School staff, parents and health-care personnel need more knowledge about NSSI in adolescents. We have developed brief online psychoeducation and longer workshops for parents, teachers and school mental-health staff that focuses on NSSI. We are interested in examining whether knowledge dissemination in this format, is appreciated and perceived as helpful and whether it can improve knowledge and competence and reduce negative attitudes and stress. We are examining the effects of our educational material before, after and at 6- and 12-months follow-up.

Emotion regulation difficulties in adolescents

Difficulties with emotion regulation have been identified as an underlying mechanism in mental health, such as nonsuicidal self-injury. Studies have shown that an increased capability to regulate emotions is advantageous in the treatment of several psychiatric diagnoses. We are conducting a randomized controlled trial to investigate the effects of a 7-session group skills training in emotion regulation for adolescents and parents at the child- and adolescent psychiatric clinics in Linköping and Norrköping. Outcomes are difficulties with emotion regulation, alexithymia, emotional awareness, quality of life and symptoms of depression and anxiety. Qualitative studies are also included where we examine adolescents’ and parents’ experiences of taking part in a joint emotion regulation skills training. We are also examining the validity of measures of difficulties with emotion regulation and how common difficulties with emotion regulation are in different adolescent populations.


Self-criticism is a transdiagnostic construct that is associated with several psychiatric conditions, such as depression, nonsuicidal self-injury, eating disorders and social anxiety. We have developed a transdiagnostic treatment intervention that focuses on self-criticism and in a pilot study aim to examine whether the intervention can reduce self-criticism, symptoms of depression, social anxiety and nonsuicidal self-injury, and increase self-compassion, psychological flexibility and quality of life. The study has a single-case experimental design. The treatment includes psychoeducation and components from CBT, self-compassion and acceptance-based therapy. Adolescents are recruited from the child- and adolescent psychiatric (CAP) clinic in Linköping and the treatment is delivered at the CAP-clinic. Qualitative studies are also included in the project and adolescents are interviewed about their experience of targeting self-criticism in treatment.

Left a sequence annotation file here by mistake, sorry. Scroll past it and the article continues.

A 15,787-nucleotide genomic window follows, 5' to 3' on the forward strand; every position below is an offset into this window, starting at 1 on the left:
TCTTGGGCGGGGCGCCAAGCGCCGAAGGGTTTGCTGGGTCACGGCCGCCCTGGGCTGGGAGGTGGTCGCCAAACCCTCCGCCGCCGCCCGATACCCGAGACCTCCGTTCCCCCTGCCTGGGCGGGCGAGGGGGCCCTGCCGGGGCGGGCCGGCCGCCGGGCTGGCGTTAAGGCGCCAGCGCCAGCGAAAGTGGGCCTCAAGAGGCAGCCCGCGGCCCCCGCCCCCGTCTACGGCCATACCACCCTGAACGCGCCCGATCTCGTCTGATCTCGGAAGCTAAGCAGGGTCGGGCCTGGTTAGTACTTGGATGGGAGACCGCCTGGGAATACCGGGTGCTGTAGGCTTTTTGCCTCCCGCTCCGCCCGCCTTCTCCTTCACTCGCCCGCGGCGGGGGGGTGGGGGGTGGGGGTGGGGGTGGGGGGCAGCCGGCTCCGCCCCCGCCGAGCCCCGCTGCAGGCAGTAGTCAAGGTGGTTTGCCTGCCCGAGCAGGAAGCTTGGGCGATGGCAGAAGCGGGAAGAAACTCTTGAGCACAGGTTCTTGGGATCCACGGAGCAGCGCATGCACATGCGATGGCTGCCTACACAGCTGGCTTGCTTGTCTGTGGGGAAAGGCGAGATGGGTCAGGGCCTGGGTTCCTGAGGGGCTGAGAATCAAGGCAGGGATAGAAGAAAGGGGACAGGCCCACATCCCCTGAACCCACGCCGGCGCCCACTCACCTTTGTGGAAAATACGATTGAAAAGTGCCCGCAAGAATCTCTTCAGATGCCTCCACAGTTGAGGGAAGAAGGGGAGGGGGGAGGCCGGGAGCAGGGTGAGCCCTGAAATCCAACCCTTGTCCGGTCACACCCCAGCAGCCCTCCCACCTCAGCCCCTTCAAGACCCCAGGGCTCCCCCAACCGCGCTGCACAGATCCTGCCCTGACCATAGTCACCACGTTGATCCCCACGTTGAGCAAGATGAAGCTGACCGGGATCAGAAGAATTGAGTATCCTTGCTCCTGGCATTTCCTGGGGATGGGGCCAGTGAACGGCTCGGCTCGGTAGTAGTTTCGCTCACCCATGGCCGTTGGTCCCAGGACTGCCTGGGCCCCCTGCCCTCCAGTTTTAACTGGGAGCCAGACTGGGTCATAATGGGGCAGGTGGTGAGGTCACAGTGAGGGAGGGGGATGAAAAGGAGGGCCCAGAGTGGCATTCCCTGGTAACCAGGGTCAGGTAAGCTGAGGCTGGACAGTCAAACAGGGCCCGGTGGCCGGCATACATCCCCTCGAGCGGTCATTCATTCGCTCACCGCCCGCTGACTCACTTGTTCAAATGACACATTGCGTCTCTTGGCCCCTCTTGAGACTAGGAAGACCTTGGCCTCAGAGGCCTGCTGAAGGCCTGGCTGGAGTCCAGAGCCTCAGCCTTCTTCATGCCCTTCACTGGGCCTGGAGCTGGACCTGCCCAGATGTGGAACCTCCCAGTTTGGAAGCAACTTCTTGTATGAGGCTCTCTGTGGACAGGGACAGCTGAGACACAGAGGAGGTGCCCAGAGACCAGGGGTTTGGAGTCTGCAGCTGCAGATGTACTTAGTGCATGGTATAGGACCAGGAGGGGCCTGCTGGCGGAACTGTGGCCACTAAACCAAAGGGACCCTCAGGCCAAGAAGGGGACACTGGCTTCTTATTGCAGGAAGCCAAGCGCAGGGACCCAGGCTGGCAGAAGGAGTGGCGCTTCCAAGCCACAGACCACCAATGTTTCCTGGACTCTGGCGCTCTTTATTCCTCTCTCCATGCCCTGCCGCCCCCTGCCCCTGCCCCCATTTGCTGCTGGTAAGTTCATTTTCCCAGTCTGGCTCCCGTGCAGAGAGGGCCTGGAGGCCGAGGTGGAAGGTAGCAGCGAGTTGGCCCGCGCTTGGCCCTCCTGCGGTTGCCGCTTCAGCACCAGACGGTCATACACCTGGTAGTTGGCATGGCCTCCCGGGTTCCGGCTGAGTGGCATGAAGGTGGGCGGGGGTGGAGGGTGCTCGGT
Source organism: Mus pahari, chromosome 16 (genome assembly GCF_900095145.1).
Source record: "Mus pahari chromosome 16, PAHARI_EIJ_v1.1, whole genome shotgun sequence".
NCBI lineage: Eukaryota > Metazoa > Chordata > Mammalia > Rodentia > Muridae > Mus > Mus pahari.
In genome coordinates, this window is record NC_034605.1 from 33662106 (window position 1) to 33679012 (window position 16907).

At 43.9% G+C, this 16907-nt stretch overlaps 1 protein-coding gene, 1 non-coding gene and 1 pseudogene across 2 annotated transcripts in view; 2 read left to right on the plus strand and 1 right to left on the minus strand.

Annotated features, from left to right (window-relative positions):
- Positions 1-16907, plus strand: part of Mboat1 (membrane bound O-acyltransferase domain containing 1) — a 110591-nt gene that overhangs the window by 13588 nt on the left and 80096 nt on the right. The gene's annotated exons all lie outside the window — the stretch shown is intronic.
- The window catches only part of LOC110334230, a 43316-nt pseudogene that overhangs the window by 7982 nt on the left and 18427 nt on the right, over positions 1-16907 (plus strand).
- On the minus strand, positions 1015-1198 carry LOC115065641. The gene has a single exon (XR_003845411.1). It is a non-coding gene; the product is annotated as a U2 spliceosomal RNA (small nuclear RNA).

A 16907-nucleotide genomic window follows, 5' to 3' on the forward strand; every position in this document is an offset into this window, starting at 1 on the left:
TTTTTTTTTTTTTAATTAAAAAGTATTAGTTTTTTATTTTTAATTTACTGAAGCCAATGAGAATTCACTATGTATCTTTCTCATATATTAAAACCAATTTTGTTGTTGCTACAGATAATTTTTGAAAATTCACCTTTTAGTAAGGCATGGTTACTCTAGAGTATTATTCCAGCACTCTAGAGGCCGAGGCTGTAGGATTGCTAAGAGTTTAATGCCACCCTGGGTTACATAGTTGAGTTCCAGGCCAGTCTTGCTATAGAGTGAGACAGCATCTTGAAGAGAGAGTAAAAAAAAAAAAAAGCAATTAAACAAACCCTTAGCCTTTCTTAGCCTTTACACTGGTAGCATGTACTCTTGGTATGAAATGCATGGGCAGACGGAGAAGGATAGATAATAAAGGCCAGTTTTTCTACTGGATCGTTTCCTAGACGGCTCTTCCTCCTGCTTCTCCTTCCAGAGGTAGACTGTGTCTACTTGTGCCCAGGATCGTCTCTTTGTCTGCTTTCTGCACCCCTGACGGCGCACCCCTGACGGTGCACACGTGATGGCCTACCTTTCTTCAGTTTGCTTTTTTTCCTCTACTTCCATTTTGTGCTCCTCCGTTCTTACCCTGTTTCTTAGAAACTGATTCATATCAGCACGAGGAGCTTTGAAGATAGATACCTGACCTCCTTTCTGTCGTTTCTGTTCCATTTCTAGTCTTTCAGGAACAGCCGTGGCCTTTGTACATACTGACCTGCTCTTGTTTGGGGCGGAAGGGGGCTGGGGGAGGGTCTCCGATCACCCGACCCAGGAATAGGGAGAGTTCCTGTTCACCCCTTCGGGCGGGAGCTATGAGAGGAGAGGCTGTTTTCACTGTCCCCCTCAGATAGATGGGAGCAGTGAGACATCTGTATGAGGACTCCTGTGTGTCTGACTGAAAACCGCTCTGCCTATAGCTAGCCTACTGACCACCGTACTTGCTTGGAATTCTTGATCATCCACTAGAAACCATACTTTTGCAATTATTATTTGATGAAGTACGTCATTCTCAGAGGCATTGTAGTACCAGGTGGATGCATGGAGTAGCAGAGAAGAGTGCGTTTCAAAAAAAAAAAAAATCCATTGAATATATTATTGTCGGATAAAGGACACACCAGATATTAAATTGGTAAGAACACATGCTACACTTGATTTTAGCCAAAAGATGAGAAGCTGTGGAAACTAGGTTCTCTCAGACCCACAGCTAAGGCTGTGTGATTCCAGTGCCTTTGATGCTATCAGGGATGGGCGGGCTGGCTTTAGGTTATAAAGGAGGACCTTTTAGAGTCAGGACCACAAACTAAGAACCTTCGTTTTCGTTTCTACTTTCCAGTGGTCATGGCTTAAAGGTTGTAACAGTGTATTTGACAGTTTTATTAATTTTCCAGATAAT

Treating body image distortion in anorexia

Anorexia nervosa (AN) is characterized by self-starvation and weight loss accompanied by an intense fear of gaining weight and distorted body image. Targeting disturbances in body image in the treatment of AN is an area in need of further research. Here, we investigate a novel treatment approach, which combines transcranial magnetic stimulation and a psychological body intervention. Participants from the Eating disorder unit at the Child- and Adolescent Psychiatric Clinic and Psychiatric Clinic are randomized to one of three treatment conditions: treatment as usual, sham TMS + psychological intervention or TMS + psychological intervention. fMRI is also included before and after the treatment. Since AN is a severe and often long-lasting disorder, exploring novel treatment approach is of potentially great importance. We hope to contribute critical and novel insights to understanding and treating AN.